Efforts to clean up Bayside Cemetery in Ozone Park could be finished as early as this summer, and the Manhattan synagogue that owns the land has begun working on a long-term maintenance plan designed to ensure the area will never again fall into the disrepair that characterized it for years.
“The cleanup is progressing very well,” said Russell Steinthal, a board member and chair of the cemetery committee for the Congregation Shaare Zedek, an Upper West Side synagogue that has owned the Jewish cemetery since the early 1840s. “We look forward to maintaining the cemetery, and I hope the community is finding the better appearance of the cemetery a good thing.”
One of the oldest burial grounds in New York, Bayside Cemetery is the final resting place for about 35,000 Jews, including Civil War soldiers. The cemetery does still accept some burials, though of late there are usually just one or two a year at most, Steinthal said.
The cemetery long ago fell into disrepair, including felled headstones, and a project by the synagogue and the Community Association for Jewish At-Risk Cemeteries, or CAJAC, to clean it began about two years ago, thanks to a grant from the UJA Federation of New York.
“The major priority right now is to finish the cleanup that’s been started, really making sure every grave in Bayside is exposed to the light of day,” CAJAC Director Andrew Schultz said. “Still, when you walk into the Bayside Cemetery the day every weed has been pulled, you’ll still say the cemetery looks distraught because there are numerous headstones that are overturned. The first phase it to get the landscaping portion under control and then permanent maintenance.”
CAJAC works with about six cemeteries in the New York metropolitan area and was originally founded to work on Bayside’s restoration, Schultz said.
Schultz praised the synagogue, which has drawn ire from some who say it did not protect the cemetery, and said it has been a “cooperative partner” in the restoration process. He noted that the congregation recently entered into a contract with a company that does both cleanup work and long-term maintenance.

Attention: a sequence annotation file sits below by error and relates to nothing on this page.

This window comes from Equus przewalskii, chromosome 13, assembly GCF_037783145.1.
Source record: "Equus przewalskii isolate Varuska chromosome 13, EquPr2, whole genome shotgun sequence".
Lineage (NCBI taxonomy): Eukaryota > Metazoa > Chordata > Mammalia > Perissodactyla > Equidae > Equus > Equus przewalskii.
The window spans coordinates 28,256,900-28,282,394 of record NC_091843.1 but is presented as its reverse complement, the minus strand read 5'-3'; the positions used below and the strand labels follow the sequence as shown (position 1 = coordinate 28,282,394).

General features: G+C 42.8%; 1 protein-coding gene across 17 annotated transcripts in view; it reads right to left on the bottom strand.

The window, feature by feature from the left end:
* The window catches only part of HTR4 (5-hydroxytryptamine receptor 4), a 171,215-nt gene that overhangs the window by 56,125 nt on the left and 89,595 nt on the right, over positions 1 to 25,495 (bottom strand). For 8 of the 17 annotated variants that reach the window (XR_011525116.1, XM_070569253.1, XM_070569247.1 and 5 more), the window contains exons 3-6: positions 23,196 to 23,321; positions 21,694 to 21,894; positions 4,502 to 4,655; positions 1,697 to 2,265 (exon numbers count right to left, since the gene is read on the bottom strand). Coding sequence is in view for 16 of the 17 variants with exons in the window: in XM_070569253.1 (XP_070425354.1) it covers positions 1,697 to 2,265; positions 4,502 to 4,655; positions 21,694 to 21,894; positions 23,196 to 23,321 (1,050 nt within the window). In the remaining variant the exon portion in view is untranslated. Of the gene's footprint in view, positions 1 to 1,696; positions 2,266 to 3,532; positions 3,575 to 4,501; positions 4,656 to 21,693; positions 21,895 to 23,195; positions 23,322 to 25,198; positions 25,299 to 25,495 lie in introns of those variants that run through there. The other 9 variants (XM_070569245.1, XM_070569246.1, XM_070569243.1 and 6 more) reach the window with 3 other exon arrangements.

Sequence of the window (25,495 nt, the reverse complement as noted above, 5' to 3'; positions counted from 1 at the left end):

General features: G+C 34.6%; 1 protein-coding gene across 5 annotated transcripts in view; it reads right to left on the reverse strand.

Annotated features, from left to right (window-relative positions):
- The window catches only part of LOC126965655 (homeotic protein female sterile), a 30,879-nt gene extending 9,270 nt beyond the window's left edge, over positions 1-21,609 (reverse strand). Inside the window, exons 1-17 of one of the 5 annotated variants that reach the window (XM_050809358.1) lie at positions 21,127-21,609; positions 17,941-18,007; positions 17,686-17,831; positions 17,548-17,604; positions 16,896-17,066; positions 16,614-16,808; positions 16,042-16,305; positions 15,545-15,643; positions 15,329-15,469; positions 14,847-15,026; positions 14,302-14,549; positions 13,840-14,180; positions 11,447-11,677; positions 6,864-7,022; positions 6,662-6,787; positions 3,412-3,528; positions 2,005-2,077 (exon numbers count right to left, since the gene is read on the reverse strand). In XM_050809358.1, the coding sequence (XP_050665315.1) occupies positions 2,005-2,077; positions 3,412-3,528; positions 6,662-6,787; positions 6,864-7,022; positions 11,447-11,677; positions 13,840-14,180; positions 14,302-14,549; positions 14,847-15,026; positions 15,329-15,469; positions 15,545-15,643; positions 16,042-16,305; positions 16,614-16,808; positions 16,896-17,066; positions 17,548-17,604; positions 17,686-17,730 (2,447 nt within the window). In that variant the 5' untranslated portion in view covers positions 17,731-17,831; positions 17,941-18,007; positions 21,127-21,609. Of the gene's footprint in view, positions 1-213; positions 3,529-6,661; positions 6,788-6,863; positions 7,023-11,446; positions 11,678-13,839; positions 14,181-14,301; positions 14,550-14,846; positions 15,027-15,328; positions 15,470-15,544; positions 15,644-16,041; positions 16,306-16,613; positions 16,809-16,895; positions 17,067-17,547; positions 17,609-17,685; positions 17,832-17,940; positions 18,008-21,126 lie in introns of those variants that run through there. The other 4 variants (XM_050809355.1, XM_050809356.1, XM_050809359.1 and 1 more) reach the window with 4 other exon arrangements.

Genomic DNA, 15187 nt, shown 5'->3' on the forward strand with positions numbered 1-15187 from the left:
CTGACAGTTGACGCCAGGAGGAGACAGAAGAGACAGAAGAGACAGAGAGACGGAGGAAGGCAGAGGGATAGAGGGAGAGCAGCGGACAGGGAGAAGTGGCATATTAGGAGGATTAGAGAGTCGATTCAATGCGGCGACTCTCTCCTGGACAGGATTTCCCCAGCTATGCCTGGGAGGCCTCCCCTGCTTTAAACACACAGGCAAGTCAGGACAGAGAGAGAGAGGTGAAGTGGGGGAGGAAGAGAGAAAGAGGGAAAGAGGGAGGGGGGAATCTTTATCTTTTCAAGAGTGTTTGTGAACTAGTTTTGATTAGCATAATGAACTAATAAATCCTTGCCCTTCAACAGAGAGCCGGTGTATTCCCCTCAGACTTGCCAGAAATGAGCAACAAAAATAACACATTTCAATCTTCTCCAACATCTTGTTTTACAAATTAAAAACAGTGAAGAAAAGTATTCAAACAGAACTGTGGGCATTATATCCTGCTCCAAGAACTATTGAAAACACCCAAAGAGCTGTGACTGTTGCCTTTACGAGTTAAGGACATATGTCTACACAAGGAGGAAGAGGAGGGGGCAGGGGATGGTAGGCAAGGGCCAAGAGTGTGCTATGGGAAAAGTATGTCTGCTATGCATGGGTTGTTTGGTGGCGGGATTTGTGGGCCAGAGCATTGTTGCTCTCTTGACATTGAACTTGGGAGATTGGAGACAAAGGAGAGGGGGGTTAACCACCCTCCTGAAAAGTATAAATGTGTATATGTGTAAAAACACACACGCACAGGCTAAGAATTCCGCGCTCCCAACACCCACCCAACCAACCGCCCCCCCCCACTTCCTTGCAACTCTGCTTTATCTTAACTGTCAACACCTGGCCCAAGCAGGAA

There are two pending lawsuits against Shaare Zedek right now that allege the organization failed to maintain the property.
“This class action lawsuit is brought on behalf of all persons or entities who purchased a perpetual care or annual care contract from [Congregation Shaare Zedek],” reads the suit filed by Steven Leventhal on Jan. 13. “While headstones at Bayside Cemetery read ‘Gone but not forgotten,’ defendants have all but forgotten the cemetery and refuse to honor perpetual care or annual care contracts which were entered into in accordance with New York and Jewish law.”
Steinthal had no comment on the litigation.
Steinthal said the congregation, upon purchasing the cemetery in the early 1840s, divided the land among 100 different burial societies, synagogues and other similar organizations.
Those groups were then allowed to bury their members in the cemetery provided they maintained their areas.
However, Steinthal noted, many of those groups became defunct and no longer maintained their sections of the cemetery. This, Steinthal said, was one of the principal reasons it fell into poor shape.
“The synagogue, as owner of the cemetery, ended up with the burden of maintenance, and the revenues weren’t there to sustain those sections,” Steinthal said.